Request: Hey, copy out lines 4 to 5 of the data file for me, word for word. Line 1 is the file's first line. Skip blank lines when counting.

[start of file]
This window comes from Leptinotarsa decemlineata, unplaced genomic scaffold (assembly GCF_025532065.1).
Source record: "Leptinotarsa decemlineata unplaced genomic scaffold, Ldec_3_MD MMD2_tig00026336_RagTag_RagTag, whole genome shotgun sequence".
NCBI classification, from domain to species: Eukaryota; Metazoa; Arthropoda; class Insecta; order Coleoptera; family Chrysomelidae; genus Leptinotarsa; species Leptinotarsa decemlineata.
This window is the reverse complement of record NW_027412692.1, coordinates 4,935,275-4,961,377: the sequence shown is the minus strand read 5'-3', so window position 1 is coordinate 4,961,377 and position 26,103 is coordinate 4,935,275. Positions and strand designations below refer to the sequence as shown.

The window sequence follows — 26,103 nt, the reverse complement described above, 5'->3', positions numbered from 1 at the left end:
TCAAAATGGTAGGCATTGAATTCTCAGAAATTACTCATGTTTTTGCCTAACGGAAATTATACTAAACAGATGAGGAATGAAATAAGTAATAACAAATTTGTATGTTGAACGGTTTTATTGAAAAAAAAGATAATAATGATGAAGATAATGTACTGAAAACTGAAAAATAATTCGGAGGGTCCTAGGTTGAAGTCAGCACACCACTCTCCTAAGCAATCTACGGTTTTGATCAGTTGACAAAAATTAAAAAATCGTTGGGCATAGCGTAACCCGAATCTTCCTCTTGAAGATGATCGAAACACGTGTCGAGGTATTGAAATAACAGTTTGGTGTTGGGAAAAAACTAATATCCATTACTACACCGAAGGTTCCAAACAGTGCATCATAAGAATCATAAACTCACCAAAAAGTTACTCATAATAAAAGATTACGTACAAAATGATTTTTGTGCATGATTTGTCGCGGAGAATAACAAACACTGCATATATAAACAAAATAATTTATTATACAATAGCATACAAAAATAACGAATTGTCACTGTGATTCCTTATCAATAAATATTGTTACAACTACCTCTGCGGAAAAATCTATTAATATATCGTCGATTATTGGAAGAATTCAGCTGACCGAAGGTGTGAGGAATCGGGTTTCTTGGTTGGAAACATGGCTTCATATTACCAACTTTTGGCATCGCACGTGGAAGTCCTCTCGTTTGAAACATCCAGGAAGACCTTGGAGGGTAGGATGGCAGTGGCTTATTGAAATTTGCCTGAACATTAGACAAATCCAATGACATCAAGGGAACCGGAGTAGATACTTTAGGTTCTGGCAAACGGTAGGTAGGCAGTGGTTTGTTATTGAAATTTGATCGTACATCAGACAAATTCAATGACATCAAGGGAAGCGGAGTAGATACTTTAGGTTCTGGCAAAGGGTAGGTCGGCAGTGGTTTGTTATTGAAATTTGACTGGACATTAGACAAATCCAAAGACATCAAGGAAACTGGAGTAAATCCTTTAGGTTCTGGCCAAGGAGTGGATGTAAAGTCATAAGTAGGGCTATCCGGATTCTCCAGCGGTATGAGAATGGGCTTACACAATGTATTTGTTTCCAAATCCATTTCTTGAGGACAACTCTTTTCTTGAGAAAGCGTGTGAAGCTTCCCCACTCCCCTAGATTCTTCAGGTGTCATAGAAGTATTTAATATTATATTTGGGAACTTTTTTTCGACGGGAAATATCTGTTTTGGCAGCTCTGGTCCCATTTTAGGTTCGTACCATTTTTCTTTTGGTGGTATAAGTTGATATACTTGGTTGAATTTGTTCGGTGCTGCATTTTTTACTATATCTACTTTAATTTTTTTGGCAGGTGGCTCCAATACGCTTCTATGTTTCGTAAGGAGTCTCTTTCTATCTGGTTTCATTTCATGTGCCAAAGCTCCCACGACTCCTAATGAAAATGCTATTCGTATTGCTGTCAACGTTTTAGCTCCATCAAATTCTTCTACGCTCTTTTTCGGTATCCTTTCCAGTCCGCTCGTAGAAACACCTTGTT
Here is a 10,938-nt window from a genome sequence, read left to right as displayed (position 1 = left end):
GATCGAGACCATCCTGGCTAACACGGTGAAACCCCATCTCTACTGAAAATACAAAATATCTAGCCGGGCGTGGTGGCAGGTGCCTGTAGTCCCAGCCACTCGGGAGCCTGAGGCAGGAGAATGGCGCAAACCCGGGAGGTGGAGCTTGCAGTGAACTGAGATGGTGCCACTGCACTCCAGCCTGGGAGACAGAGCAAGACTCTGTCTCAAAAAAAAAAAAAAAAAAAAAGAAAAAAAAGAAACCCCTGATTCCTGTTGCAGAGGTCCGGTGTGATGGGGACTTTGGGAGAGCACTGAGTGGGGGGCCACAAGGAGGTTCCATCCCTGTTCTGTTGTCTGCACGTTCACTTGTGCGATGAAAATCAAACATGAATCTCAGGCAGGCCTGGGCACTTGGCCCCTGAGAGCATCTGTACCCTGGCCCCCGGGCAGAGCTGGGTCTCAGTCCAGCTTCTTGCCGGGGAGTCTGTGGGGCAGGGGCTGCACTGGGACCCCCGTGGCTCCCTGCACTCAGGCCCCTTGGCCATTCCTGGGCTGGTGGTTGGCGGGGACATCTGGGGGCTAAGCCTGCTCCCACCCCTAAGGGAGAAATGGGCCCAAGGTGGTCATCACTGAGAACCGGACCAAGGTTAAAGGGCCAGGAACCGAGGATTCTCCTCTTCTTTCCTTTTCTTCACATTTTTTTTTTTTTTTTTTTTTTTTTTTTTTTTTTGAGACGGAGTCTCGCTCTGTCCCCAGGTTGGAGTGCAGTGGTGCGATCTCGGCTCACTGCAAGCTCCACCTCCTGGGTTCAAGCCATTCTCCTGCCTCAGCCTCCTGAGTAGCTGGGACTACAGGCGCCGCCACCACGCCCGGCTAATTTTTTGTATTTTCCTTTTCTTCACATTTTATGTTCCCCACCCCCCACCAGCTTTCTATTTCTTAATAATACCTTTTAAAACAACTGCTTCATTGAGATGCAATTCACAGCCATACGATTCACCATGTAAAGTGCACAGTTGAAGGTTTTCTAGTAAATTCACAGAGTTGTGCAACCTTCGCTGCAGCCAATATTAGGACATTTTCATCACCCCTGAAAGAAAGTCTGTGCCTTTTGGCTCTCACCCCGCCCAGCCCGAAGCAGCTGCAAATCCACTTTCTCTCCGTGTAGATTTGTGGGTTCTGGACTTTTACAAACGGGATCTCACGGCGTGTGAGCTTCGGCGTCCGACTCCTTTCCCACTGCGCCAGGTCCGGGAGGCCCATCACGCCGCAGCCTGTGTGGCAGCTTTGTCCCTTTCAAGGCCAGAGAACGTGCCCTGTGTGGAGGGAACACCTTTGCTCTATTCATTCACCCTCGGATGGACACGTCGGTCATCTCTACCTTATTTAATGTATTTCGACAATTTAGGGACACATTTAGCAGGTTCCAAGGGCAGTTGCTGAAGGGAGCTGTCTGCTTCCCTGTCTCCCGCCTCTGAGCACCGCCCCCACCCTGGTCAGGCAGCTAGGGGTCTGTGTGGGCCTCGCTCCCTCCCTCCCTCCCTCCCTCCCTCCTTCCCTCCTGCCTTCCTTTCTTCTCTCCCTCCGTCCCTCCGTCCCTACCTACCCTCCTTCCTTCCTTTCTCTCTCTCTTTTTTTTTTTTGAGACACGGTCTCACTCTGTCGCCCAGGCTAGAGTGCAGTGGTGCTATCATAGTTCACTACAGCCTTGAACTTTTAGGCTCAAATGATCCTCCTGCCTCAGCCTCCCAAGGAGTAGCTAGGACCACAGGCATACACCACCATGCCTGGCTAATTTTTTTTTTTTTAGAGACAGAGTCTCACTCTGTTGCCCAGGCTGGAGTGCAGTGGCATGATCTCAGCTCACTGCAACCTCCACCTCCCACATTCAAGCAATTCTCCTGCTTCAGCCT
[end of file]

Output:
This window is the reverse complement of record NW_027412692.1, coordinates 4,935,275-4,961,377: the sequence shown is the minus strand read 5'-3', so window position 1 is coordinate 4,961,377 and position 26,103 is coordinate 4,935,275. Positions and strand designations below refer to the sequence as shown.

The window sequence follows — 26,103 nt, the reverse complement described above, 5'->3', positions numbered from 1 at the left end: